Claim: Photograph shows a fawn cleverly camouflaged on a porch by its mother.
Example:[Collected on the Internet, 2004]
THIS IS AN AWESOME PICTURE AND STORY!!
A family in Oregon found this fawn on their front steps and took this photo. The white spots on the steps are apple blossom petals.
As you know, deer hide their fawns and go away for a while. The fawns have no odor yet, and naturally stay absolutely still.
Isn't this an amazing photograph??
A great job of camouflage!
The fawn stayed there all morning, (they live in Bend, OR), and the mama came to get it after 4-5 hours. Kudos to the people to leave the fawn alone, knowing mom would be back.
THE MOM "HID" HER BABY ON THE BROWN STEPS WITH WHITE SPOTS.
Origins: One of the facets we find most intriguing in other animals is their display of human-like behavior, particularly when they engage in actions that not only mimic our own but suggest a level of intelligence and complex emotional thoughts similar to our own. Both those intellectual qualities are evinced through accounts in which female animals seemingly demonstrate both problem-solving abilities and a sense of compassion in the course of protecting their young from harm (features that figure prominently in another legend about a bird's sacrificing herself to shield her hatchlings from a fire).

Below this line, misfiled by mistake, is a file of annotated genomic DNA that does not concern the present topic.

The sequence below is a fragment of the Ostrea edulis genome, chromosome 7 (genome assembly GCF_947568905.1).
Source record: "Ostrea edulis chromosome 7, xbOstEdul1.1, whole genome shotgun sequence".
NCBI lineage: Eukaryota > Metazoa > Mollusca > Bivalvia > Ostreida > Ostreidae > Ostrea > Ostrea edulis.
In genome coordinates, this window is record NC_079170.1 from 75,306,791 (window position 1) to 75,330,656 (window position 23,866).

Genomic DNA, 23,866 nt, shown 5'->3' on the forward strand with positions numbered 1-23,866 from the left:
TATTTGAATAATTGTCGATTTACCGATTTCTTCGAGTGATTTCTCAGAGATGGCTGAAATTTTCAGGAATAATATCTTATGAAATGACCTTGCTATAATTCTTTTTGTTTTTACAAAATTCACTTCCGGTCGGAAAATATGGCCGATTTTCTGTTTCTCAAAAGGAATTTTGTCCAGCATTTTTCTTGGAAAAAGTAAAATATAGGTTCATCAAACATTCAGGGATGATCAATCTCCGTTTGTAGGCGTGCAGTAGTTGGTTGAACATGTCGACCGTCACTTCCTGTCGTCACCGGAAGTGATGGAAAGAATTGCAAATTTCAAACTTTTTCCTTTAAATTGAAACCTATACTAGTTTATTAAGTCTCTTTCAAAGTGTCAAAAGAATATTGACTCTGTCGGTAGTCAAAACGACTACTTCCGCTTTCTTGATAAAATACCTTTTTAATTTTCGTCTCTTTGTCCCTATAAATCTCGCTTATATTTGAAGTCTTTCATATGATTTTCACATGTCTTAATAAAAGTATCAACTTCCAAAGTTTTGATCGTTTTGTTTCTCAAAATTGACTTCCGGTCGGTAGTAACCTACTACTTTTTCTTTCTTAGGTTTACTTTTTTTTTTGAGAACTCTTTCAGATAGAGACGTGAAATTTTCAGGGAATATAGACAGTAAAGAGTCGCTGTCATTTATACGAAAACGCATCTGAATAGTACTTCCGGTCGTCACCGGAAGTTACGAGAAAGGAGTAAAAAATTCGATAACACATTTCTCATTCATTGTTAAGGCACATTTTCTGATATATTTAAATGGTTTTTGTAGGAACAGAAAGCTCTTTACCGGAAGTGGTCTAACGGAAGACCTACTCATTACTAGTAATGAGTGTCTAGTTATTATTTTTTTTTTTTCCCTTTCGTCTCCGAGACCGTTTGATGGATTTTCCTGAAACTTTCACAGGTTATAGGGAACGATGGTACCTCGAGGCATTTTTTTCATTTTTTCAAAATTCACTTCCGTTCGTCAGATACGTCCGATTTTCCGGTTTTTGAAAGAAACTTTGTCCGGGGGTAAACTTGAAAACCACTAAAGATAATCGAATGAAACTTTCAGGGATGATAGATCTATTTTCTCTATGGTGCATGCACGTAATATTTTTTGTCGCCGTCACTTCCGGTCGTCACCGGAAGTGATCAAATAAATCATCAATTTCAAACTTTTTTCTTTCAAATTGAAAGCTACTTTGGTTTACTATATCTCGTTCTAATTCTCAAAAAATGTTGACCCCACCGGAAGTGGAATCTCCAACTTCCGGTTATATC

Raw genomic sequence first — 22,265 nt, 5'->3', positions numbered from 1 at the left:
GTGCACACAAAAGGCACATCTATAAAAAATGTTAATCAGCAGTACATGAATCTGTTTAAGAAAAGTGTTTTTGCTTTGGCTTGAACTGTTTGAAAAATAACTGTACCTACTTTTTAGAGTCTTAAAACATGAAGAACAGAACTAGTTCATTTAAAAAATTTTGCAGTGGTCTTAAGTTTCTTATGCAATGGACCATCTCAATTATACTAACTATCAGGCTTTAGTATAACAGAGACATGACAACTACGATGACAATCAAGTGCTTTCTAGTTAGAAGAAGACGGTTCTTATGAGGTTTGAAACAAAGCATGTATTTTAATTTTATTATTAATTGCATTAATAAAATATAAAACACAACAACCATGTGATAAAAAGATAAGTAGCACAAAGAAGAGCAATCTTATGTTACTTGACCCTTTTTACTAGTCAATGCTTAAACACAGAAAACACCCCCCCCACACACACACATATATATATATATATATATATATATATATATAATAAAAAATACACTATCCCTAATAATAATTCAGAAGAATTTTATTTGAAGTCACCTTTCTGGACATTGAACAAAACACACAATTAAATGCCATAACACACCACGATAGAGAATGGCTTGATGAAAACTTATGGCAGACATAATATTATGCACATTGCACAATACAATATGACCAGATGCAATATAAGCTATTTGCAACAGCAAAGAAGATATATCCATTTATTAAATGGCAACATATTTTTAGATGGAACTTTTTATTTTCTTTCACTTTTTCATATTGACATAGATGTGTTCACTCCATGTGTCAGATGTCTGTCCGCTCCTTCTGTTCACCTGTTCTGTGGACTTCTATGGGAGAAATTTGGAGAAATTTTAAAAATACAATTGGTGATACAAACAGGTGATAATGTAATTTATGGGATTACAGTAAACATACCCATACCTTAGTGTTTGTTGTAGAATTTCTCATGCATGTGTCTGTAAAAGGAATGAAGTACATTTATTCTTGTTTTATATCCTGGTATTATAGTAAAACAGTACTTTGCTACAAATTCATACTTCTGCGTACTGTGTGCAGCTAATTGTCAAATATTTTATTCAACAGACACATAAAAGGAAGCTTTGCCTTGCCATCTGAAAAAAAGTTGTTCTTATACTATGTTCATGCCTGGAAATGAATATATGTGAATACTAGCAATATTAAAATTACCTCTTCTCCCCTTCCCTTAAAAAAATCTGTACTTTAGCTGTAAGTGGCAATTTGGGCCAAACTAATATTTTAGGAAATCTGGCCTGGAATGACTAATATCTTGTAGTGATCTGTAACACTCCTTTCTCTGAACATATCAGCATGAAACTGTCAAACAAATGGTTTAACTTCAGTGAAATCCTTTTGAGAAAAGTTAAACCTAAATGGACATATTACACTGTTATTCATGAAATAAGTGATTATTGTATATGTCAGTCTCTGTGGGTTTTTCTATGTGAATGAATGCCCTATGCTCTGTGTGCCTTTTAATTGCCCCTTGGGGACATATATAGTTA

To know whether the photograph displayed above — purportedly showing a fawn whose mother cleverly camouflaged it during her temporary absence by leaving it on brown wooden steps littered with white apple blossom petals, a combination which perfectly matched the fawn's tawny, white-spotted coat — fits this category, we would have to know all of the following:
That the photograph is real and unmanipulated.
That the fawn came to be on the blossom-strewn steps through the manner described (i.e., it was deliberately led and left there by its mother).
That the mother deer recognized the blossom-and-steps pattern formed an ideal type of camouflage for her fawn (rather than, say, simply seeing the steps as a quiet, sheltered location where her fawn was unlikely to be disturbed during her absence).
Since we don't yet know the origins of this photograph, we can't speak to any of these points, so this image is listed as 'undetermined' until additional information comes our way.
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